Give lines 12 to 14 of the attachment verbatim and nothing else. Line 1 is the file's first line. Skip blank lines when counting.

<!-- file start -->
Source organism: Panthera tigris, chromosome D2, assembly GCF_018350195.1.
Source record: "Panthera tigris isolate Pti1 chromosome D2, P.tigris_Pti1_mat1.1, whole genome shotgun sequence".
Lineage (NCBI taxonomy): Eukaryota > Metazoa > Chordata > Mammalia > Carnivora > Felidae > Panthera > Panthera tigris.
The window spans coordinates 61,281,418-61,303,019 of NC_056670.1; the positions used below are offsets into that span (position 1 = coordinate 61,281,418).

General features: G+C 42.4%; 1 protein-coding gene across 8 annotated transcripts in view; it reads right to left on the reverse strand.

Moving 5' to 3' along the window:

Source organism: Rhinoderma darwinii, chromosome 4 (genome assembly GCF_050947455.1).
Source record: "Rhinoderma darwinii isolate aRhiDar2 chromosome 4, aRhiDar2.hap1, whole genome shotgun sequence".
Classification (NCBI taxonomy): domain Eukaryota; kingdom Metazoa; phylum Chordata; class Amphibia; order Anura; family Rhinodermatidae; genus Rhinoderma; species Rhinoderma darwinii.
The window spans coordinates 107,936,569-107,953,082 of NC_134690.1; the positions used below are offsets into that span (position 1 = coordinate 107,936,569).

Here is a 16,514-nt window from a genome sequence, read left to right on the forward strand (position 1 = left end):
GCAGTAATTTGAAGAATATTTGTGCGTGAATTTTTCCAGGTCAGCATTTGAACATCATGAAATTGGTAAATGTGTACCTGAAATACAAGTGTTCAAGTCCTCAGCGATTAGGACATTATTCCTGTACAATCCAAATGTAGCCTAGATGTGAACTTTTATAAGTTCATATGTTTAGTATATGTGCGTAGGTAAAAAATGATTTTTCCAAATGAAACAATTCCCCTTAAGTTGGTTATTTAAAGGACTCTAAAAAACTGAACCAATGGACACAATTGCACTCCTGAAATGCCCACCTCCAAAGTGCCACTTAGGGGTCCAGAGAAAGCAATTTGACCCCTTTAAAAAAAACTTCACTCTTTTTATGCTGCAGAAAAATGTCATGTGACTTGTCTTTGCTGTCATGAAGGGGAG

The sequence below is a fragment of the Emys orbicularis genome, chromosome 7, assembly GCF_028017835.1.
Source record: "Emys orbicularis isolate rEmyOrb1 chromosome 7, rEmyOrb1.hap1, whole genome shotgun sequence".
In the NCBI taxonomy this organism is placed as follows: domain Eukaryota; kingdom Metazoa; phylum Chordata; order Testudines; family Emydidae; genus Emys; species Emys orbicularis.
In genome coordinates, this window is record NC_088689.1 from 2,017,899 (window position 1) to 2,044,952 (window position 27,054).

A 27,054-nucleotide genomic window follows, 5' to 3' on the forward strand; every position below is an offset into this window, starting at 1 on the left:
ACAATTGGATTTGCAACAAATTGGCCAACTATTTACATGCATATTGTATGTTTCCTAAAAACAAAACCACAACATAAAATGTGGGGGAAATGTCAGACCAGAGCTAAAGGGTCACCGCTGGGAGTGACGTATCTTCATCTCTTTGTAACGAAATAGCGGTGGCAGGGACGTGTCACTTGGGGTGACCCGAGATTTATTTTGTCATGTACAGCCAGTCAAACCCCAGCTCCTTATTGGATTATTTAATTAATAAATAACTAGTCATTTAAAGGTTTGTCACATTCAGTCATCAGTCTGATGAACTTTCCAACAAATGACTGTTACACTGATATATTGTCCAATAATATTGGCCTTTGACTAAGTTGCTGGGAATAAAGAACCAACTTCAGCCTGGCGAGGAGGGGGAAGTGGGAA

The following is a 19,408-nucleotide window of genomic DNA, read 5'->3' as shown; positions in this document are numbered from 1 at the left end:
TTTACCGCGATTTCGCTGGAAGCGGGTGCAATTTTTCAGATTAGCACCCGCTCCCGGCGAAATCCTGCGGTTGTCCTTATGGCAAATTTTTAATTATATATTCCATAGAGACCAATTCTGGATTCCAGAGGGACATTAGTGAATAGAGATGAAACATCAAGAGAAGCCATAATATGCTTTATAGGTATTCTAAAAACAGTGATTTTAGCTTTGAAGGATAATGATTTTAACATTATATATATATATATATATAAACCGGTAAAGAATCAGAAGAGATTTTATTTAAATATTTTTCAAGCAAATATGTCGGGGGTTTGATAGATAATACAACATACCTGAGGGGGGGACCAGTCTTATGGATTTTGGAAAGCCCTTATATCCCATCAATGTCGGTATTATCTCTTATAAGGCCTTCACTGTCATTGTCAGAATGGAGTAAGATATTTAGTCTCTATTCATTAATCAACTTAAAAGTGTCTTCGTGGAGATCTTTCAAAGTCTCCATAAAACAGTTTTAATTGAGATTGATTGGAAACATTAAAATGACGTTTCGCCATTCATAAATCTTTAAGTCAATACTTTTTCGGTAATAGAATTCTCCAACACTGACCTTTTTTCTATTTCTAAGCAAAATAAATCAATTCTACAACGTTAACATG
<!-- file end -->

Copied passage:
GCAGTAATTTGAAGAATATTTGTGCGTGAATTTTTCCAGGTCAGCATTTGAACATCATGAAATTGGTAAATGTGTACCTGAAATACAAGTGTTCAAGTCCTCAGCGATTAGGACATTATTCCTGTACAATCCAAATGTAGCCTAGATGTGAACTTTTATAAGTTCATATGTTTAGTATATGTGCGTAGGTAAAAAATGATTTTTCCAAATGAAACAATTCCCCTTAAGTTGGTTATTTAAAGGACTCTAAAAAACTGAACCAATGGACACAATTGCACTCCTGAAATGCCCACCTCCAAAGTGCCACTTAGGGGTCCAGAGAAAGCAATTTGACCCCTTTAAAAAAAACTTCACTCTTTTTATGCTGCAGAAAAATGTCATGTGACTTGTCTTTGCTGTCATGAAGGGGAG

The sequence below is a fragment of the Emys orbicularis genome, chromosome 7, assembly GCF_028017835.1.
Source record: "Emys orbicularis isolate rEmyOrb1 chromosome 7, rEmyOrb1.hap1, whole genome shotgun sequence".